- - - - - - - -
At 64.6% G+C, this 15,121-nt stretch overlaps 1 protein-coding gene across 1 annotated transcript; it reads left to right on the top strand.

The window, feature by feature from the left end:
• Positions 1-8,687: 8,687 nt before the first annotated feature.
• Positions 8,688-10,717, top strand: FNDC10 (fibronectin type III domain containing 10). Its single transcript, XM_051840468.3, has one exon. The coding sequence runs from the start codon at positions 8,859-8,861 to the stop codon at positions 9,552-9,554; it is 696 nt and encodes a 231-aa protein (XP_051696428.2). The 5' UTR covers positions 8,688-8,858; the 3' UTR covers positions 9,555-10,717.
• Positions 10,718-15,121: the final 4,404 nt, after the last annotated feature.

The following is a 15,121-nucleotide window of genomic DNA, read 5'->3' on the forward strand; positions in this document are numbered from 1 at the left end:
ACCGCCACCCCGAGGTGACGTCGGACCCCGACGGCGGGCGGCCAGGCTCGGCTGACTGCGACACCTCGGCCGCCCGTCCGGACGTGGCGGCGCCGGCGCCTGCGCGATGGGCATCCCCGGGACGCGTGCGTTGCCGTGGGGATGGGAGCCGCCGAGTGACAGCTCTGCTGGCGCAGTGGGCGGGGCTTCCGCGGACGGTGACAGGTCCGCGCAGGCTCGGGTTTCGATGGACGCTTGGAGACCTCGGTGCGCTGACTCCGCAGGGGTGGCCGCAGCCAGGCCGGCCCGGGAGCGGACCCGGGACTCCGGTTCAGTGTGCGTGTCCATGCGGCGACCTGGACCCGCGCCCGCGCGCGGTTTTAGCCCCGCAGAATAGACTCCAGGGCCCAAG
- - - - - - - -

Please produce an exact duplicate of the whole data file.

At 64.6% G+C, this 15,121-nt stretch overlaps 1 protein-coding gene across 1 annotated transcript; it reads left to right on the top strand.

The window, feature by feature from the left end:
• Positions 1-8,687: 8,687 nt before the first annotated feature.
• Positions 8,688-10,717, top strand: FNDC10 (fibronectin type III domain containing 10). Its single transcript, XM_051840468.3, has one exon. The coding sequence runs from the start codon at positions 8,859-8,861 to the stop codon at positions 9,552-9,554; it is 696 nt and encodes a 231-aa protein (XP_051696428.2). The 5' UTR covers positions 8,688-8,858; the 3' UTR covers positions 9,555-10,717.
• Positions 10,718-15,121: the final 4,404 nt, after the last annotated feature.

The following is a 15,121-nucleotide window of genomic DNA, read 5'->3' on the forward strand; positions in this document are numbered from 1 at the left end:
ACCGCCACCCCGAGGTGACGTCGGACCCCGACGGCGGGCGGCCAGGCTCGGCTGACTGCGACACCTCGGCCGCCCGTCCGGACGTGGCGGCGCCGGCGCCTGCGCGATGGGCATCCCCGGGACGCGTGCGTTGCCGTGGGGATGGGAGCCGCCGAGTGACAGCTCTGCTGGCGCAGTGGGCGGGGCTTCCGCGGACGGTGACAGGTCCGCGCAGGCTCGGGTTTCGATGGACGCTTGGAGACCTCGGTGCGCTGACTCCGCAGGGGTGGCCGCAGCCAGGCCGGCCCGGGAGCGGACCCGGGACTCCGGTTCAGTGTGCGTGTCCATGCGGCGACCTGGACCCGCGCCCGCGCGCGGTTTTAGCCCCGCAGAATAGACTCCAGGGCCCAAG